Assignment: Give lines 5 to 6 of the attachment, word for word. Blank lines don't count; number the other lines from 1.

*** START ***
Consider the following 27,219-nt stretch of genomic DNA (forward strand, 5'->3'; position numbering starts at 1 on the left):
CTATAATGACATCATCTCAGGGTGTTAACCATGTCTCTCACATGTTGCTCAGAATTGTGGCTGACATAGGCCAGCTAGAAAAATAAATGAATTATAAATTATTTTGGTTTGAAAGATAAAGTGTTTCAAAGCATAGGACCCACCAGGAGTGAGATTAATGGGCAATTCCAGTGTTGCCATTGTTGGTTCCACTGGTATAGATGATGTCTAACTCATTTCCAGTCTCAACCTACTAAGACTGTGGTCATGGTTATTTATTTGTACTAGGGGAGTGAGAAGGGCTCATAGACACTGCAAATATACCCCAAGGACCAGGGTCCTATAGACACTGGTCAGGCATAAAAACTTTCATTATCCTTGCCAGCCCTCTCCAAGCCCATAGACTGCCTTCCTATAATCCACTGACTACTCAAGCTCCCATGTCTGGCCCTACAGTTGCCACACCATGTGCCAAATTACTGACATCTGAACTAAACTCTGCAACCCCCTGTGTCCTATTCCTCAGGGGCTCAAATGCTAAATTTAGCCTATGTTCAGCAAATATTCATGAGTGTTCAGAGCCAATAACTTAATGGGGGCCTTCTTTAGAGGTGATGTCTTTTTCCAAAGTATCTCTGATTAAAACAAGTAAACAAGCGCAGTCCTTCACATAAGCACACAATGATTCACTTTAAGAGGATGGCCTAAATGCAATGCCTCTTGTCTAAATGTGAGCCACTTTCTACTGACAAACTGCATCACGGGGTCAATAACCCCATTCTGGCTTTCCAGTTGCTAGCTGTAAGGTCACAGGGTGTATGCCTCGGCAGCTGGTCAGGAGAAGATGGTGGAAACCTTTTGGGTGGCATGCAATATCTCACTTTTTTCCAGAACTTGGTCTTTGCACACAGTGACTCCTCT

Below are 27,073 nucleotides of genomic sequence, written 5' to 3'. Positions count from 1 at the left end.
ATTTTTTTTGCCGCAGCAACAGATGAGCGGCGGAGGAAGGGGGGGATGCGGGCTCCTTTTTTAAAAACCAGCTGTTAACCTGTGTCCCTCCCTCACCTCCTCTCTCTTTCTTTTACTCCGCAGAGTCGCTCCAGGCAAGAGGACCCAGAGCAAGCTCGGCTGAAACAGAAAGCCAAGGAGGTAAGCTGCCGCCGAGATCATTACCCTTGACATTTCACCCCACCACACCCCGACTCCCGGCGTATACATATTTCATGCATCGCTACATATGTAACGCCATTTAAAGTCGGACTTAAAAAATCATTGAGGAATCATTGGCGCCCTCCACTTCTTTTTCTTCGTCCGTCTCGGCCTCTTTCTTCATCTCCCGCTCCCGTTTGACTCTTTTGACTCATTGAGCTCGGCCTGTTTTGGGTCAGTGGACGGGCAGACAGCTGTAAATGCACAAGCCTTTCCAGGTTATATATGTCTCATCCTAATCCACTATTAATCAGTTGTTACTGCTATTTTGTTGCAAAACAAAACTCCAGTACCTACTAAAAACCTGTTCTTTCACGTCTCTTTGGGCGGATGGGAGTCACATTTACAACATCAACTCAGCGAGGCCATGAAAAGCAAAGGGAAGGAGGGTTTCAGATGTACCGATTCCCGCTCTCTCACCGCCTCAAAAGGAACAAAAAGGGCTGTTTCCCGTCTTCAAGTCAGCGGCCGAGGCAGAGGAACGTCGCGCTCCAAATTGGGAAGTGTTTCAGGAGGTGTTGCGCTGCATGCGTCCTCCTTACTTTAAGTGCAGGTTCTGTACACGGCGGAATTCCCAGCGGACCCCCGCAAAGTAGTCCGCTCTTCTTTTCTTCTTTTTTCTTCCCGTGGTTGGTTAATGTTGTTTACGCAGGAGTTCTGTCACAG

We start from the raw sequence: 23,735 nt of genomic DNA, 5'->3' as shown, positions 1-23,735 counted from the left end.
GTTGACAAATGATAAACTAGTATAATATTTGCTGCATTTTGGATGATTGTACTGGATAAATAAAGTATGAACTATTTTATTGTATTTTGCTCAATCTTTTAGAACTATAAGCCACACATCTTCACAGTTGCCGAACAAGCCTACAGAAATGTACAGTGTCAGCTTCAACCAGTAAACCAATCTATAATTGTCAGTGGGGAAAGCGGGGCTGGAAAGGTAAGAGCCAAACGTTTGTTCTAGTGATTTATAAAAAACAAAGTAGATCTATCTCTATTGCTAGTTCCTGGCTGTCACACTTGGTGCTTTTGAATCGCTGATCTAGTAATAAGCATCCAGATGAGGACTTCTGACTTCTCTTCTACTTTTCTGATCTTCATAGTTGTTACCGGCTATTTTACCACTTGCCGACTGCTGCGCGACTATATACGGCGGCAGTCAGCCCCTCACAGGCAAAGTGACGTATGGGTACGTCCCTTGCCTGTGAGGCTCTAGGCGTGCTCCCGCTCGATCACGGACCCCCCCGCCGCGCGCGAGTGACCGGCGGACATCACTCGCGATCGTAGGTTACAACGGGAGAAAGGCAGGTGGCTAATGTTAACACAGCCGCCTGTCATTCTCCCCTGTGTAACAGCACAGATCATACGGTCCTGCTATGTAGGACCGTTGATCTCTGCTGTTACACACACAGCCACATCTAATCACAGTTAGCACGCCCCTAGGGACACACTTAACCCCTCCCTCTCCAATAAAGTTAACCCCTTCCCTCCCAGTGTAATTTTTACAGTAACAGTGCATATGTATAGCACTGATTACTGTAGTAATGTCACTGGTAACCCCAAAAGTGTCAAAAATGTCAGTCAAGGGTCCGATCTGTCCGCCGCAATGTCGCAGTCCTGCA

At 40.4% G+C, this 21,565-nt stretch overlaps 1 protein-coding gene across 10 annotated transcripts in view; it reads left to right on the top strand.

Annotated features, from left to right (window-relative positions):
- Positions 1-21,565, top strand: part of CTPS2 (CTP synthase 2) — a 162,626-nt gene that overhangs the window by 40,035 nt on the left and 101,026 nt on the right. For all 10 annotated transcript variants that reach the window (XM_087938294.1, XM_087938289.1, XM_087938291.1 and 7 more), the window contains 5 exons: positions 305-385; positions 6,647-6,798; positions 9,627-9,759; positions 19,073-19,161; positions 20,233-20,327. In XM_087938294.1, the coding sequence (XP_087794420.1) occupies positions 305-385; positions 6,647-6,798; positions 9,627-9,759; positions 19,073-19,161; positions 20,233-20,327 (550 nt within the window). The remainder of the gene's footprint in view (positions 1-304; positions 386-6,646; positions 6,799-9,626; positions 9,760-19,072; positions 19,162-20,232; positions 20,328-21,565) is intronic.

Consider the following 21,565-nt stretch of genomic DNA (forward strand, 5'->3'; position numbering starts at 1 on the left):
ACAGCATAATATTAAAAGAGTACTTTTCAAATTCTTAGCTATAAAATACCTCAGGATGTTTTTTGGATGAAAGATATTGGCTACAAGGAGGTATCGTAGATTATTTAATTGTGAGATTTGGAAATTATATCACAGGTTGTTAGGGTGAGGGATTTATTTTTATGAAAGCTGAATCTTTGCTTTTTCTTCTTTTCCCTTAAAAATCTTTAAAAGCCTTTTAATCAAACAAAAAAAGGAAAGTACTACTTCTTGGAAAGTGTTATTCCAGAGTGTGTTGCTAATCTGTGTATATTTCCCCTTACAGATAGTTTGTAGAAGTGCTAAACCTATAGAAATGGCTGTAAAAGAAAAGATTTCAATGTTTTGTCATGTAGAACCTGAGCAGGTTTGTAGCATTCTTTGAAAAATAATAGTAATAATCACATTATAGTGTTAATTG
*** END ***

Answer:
We start from the raw sequence: 23,735 nt of genomic DNA, 5'->3' as shown, positions 1-23,735 counted from the left end.
GTTGACAAATGATAAACTAGTATAATATTTGCTGCATTTTGGATGATTGTACTGGATAAATAAAGTATGAACTATTTTATTGTATTTTGCTCAATCTTTTAGAACTATAAGCCACACATCTTCACAGTTGCCGAACAAGCCTACAGAAATGTACAGTGTCAGCTTCAACCAGTAAACCAATCTATAATTGTCAGTGGGGAAAGCGGGGCTGGAAAGGTAAGAGCCAAACGTTTGTTCTAGTGATTTATAAAAAACAAAGTAGATCTATCTCTATTGCTAGTTCCTGGCTGTCACACTTGGTGCTTTTGAATCGCTGATCTAGTAATAAGCATCCAGATGAGGACTTCTGACTTCTCTTCTACTTTTCTGATCTTCATAGTTGTTACCGGCTATTTTACCACTTGCCGACTGCTGCGCGACTATATACGGCGGCAGTCAGCCCCTCACAGGCAAAGTGACGTATGGGTACGTCCCTTGCCTGTGAGGCTCTAGGCGTGCTCCCGCTCGATCACGGACCCCCCCGCCGCGCGCGAGTGACCGGCGGACATCACTCGCGATCGTAGGTTACAACGGGAGAAAGGCAGGTGGCTAATGTTAACACAGCCGCCTGTCATTCTCCCCTGTGTAACAGCACAGATCATACGGTCCTGCTATGTAGGACCGTTGATCTCTGCTGTTACACACACAGCCACATCTAATCACAGTTAGCACGCCCCTAGGGACACACTTAACCCCTCCCTCTCCAATAAAGTTAACCCCTTCCCTCCCAGTGTAATTTTTACAGTAACAGTGCATATGTATAGCACTGATTACTGTAGTAATGTCACTGGTAACCCCAAAAGTGTCAAAAATGTCAGTCAAGGGTCCGATCTGTCCGCCGCAATGTCGCAGTCCTGCA